The Logitech G100s: For Real-Time Strategy

The simplest model in the series has a pretty familiar look to it; if you bought into the first wave of optical mice from Logitech, you'll find the G100s has essentially the same shape. That's not exactly a bad thing, since that was a very functional mouse design and was popular in my circles. So why go back to this type of design?

As Logitech tells it, those old style mice wound up being exceedingly popular outside of the United States, specifically in South Korea, where competitive StarCraft is a serious sport. The original G100 served that market as an inexpensive but very efficient mouse for RTS play. Offered in the traditional shape with virtually the exact same surface treatment, it can seem kind of chintzy compared to its larger siblings, but looks can be deceiving.

The G100s has four buttons: left click, right click, middle click (under the scrollwheel), and a DPI switch that can be configured to be just about anything in the Logitech G Software. Unlike the other two mice in for review, the G100s has no onboard memory for storing configurations, but like the other two, it features an updated sensor and higher quality switches in the buttons. The G100s utilizes a specific optical sensor (as opposed to the lasers used in the G500s and G700s) that's supposedly extremely precise; I couldn't get any more details about it except that the product developer I spoke to was absolutely psyched about it and looking forward to deploying it in more products.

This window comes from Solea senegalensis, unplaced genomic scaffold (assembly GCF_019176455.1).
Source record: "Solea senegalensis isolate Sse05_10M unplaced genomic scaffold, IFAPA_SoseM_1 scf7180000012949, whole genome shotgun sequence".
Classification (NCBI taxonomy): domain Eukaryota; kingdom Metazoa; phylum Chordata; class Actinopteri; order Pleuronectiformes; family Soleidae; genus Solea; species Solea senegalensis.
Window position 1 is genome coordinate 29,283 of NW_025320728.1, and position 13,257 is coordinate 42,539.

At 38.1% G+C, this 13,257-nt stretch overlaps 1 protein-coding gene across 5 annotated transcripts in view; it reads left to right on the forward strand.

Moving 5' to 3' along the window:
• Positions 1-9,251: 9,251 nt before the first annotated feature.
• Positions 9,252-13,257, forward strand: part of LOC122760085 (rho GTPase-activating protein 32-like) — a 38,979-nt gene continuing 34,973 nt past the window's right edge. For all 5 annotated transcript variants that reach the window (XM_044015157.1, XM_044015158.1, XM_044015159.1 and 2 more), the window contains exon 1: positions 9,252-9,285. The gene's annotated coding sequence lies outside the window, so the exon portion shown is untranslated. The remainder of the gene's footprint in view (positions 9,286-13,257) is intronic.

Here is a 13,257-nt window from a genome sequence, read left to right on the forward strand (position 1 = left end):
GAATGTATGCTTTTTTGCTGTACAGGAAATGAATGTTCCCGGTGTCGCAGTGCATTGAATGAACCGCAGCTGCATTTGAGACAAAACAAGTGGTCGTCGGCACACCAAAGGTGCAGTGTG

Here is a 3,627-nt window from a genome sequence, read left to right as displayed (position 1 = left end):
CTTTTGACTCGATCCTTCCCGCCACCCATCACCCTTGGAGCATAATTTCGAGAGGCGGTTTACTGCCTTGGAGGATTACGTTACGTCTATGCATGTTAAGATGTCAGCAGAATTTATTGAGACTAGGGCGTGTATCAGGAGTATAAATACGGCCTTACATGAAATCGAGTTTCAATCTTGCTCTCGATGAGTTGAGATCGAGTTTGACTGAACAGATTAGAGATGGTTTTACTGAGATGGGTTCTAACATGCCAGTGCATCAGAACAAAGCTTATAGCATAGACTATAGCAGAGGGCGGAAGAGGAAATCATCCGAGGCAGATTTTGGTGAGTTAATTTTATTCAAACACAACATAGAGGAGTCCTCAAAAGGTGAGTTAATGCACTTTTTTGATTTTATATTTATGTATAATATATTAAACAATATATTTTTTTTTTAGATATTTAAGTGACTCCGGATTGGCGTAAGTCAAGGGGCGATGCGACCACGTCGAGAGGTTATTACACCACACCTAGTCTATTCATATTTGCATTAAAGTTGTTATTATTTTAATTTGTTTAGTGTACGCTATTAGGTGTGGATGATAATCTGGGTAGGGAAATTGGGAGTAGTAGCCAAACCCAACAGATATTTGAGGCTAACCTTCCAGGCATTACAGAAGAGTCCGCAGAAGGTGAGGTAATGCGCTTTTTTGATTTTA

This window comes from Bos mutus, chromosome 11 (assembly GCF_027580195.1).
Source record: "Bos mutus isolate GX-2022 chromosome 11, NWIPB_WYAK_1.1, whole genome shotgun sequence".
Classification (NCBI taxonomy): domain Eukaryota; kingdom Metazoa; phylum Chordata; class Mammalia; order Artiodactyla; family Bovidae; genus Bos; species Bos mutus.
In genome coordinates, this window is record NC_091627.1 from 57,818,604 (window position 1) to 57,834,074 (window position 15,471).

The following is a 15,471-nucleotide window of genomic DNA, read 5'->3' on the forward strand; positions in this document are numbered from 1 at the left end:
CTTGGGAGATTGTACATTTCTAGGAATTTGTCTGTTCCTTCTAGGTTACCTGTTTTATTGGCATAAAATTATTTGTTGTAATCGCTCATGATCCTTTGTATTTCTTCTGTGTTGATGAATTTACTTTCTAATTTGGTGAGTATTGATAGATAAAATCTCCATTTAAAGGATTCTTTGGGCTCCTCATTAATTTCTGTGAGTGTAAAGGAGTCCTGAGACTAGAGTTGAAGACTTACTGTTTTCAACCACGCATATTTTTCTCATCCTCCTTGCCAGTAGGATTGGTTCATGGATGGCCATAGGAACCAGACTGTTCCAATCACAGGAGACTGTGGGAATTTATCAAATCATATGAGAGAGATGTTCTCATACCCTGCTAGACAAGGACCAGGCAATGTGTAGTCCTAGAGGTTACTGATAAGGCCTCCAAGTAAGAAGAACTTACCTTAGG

The idea behind the G100s design is that RTS players don't need a lot of extra buttons but do need to make a lot of quick, very precise motions. They tend to drive the mouse more with their fingertips than with a full grip, so a lighter mouse would be preferable for that style of play.

I opted to test their theory by playing rounds of StarCraft II and Civilization V (yes, I know Civilization V isn't actually an RTS, but it does share some of the motions), and I found that it was basically dead on. The mouse was underwhelming for playing anything super slow paced (the undemanding Duels of the Planeswalkers 2013 actually wasn't very enjoyable with this mouse, surprisingly), but I noticed that my mousing style changed and adapted to the two strategy games. I'm not entirely sure how useful the DPI switch is, but having a fourth mouse button available and basically out of the way didn't negatively affect my use of the mouse.

It's also tough to adequately articulate, but the G100s really did seem ideal for strategy gaming, more so than the other two mice, and the sensor had an incredibly fluid and smooth feel to it. Like the others, the G100s is a very responsive mouse, but the entire subjective feel in hand gradually made a believer out of me.

Introducing the Logitech G100s, G500s, and G700s Gaming Mice The Logitech G500s: For Action Games
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  • Lyianx - Thursday, April 11, 2013 - link